A Closer Look at the New UC Open Access Policy

The UC is opening up their research locker.  From Flickr by sam.d

The UC is opening up their research locker. From Flickr by sam.d

Last week, the University of California announced a new Open Access Policy. Here I will explore the policy in a bit more detail.  The gist of the policy is this: research articles authored by UC faculty will be made available to the public at no charge.

I’m sure most of this blog’s readers are familiar with paywalls and the nuances of scholarly publishing, but for those that aren’t – if you don’t have a license to get content from particular journals (via your institution’s library, for example) then you may pay upwards of $100 per article. For example, if I publish an amazing article in Nature (and don’t pay the $5,200 fee to make my article open access), my mom can’t get a copy of the article to hang on her fridge without either (1) getting a copy from someone with access, or (2) paying a big fee. Considering that my mom pays taxes that fund the NSF which funded my work, this is rather strange.

The UC policy is trying to change that. The idea is that faculty at the UC will grant a license to the UC prior to any contractual arrangement with publishers. The faculty member then has the right to make their research will be widely and publicly available, re-use it for various purposes, or modify it for future research publications – regardless of the publisher’s wishes for locking down the work.

Faculty will continue to publish their work in the most appropriate journal (open access or not). The big change is that now they can also place a copy of the publication in UC’s open access repository, eScholarship, which is freely accessible to anyone. To re-emphasize: This policy does NOT require that faculty publish in particular journals or pay “Article Processing Charges” to ensure their article is open access.

From the policy’s FAQ  page:

Faculty are strongly encouraged to continue to publish as normal, in the most appropriate and prestigious journals. Faculty are not required to pay to publish articles or pay to deposit them in an open-access repository under this policy, unless they choose to do so.

How faculty can comply (from the FAQ page):

By passing the policy on July 24, 2013, UC faculty members have committed themselves to making their scholarly articles available to the public by granting a license to UC and depositing a copy of their publications in eScholarship, UC’s open access repository. The policy automatically grants UC a license to make any scholarly articles available in an open access repository. UC will not do so, however, until an author takes the action of depositing an article in UC’s eScholarship repository or confirms the availability of the article in another open access venue – i.e., a repository (such as PubMed Central, ArXiv or SSRN) or an open access journal.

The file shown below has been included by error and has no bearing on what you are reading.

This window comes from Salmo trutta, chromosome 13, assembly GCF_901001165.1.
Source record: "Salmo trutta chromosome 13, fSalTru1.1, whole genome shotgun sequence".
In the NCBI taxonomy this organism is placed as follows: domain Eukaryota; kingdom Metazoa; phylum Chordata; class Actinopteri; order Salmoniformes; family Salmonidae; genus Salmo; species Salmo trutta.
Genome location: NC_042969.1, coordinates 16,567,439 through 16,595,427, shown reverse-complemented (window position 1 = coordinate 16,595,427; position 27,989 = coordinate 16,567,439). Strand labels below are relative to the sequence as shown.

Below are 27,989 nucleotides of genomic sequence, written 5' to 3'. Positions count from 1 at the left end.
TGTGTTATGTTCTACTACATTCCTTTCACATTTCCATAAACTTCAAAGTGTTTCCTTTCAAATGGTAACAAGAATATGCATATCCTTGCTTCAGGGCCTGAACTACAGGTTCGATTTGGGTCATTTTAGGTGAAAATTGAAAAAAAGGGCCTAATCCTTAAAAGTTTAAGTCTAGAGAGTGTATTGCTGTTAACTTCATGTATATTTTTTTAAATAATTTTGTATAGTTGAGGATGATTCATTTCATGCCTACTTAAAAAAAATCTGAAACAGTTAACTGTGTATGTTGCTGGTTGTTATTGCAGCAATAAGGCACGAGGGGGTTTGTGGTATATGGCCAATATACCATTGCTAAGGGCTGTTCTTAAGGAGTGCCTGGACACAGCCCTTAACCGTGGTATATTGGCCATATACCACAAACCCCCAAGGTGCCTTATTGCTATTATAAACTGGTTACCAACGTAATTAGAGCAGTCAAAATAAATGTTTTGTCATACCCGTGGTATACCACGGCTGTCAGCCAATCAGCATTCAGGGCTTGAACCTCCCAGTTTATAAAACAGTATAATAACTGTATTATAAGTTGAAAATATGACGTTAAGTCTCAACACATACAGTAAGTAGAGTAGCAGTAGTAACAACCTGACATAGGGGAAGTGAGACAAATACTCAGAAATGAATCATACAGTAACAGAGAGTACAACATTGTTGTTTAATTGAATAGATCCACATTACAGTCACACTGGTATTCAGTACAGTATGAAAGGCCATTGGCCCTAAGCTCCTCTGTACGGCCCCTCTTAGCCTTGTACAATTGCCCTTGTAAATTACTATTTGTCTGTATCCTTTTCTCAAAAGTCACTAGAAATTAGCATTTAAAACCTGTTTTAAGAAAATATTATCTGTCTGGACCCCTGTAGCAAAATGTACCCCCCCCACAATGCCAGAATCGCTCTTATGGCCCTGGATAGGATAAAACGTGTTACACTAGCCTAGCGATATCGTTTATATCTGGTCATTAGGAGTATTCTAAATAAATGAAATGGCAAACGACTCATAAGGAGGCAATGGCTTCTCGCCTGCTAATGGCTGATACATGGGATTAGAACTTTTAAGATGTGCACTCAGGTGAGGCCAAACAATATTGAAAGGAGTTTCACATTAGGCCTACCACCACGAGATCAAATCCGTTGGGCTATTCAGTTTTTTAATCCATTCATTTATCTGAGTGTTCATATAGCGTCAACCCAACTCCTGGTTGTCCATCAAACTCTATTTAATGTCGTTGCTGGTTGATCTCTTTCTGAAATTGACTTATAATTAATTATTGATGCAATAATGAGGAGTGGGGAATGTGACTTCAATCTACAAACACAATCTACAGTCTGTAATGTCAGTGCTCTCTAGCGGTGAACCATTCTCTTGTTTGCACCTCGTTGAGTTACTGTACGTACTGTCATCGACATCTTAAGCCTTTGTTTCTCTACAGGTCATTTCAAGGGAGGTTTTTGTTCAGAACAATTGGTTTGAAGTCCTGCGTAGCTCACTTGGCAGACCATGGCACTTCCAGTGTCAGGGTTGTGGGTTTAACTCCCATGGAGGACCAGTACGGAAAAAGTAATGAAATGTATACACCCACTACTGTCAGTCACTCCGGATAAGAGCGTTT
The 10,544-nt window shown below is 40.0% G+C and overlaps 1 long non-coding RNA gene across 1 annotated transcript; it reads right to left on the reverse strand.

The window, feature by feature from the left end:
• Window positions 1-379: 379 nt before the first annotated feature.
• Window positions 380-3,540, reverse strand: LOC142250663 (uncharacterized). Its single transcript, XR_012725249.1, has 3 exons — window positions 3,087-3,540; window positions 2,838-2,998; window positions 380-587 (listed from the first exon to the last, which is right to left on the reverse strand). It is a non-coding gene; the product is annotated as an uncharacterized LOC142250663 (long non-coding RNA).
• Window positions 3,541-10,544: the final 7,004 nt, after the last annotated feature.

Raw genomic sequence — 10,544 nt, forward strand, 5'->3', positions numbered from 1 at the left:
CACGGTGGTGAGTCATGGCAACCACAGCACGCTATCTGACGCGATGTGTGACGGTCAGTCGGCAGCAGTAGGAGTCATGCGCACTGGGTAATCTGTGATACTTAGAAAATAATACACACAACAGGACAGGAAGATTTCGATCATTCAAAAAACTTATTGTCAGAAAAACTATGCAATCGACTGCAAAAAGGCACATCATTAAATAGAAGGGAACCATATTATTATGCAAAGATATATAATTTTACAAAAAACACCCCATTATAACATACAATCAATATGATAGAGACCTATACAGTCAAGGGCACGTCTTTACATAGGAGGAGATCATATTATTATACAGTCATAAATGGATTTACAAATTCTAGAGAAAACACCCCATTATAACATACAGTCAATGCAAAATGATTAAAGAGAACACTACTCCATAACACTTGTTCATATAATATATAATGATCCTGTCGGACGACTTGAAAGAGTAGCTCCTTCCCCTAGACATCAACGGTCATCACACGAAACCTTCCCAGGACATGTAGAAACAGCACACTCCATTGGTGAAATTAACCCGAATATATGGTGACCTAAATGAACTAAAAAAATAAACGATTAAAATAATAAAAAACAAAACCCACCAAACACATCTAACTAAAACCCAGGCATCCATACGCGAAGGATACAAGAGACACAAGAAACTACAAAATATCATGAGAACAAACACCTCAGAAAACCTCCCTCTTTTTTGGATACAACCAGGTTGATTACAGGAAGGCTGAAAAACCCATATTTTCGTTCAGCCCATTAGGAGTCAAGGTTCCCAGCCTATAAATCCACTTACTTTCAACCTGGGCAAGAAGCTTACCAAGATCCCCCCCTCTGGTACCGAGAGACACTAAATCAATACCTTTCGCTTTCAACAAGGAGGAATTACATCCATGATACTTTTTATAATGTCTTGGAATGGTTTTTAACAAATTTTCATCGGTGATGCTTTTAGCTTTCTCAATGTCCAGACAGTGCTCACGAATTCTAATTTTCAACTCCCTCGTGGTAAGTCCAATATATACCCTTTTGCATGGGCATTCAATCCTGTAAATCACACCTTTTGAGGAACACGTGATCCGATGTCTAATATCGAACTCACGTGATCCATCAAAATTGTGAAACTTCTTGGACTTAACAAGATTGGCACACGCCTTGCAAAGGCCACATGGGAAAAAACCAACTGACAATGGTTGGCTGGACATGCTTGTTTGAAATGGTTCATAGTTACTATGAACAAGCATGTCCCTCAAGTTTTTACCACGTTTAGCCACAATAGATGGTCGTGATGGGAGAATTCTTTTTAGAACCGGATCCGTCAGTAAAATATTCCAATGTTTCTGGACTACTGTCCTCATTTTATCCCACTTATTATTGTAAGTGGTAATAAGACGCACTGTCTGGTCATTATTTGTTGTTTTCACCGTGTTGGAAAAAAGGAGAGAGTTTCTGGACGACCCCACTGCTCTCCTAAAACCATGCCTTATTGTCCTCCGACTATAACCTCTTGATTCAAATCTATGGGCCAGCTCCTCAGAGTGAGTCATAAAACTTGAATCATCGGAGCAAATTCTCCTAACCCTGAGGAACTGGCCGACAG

The California Digital Library and the campus libraries will assist faculty by providing a streamlined deposit system into eScholarship and an automated ‘harvesting’ tool in order to ease the process of depositing articles, is expected to be in place by June 2014.

And now, the downside. Michael Eisen, co-founder of the open access journal PLOS, points out the potential downside of the new policy in his blog post:

This policy has a major, major hole – an optional faculty opt-out. This is there because enough faculty wanted the right to publish their works in ways that were incompatible with the policy that the policy would not have passed without the provision.  Unfortunately, this means that the policy is completely toothless.

Eisen goes on to say

…because of the opt out, this is a largely symbolic gesture – a minor event in the history of open access, not the watershed event that some people are making it out to be.

Although I agree with Eisen that the opt-out clause significantly weakens the strength of this policy, I still believe this move on the UC’s part represents a major step forward in the battle to reclaim our scholarly work from some publishers. Perhaps it isn’t “watershed” but it’s certainly exciting, and it’s stimulating conversations about open science and accessibility to research.

Read more on the new policy and related topics:

Tagged , , ,

Leave a Reply

Fill in your details below or click an icon to log in:

WordPress.com Logo

You are commenting using your WordPress.com account. Log Out / Change )

Twitter picture

You are commenting using your Twitter account. Log Out / Change )

Facebook photo

You are commenting using your Facebook account. Log Out / Change )

Google+ photo

You are commenting using your Google+ account. Log Out / Change )

Connecting to %s

Follow

Get every new post delivered to your Inbox.

Join 138 other followers

%d bloggers like this: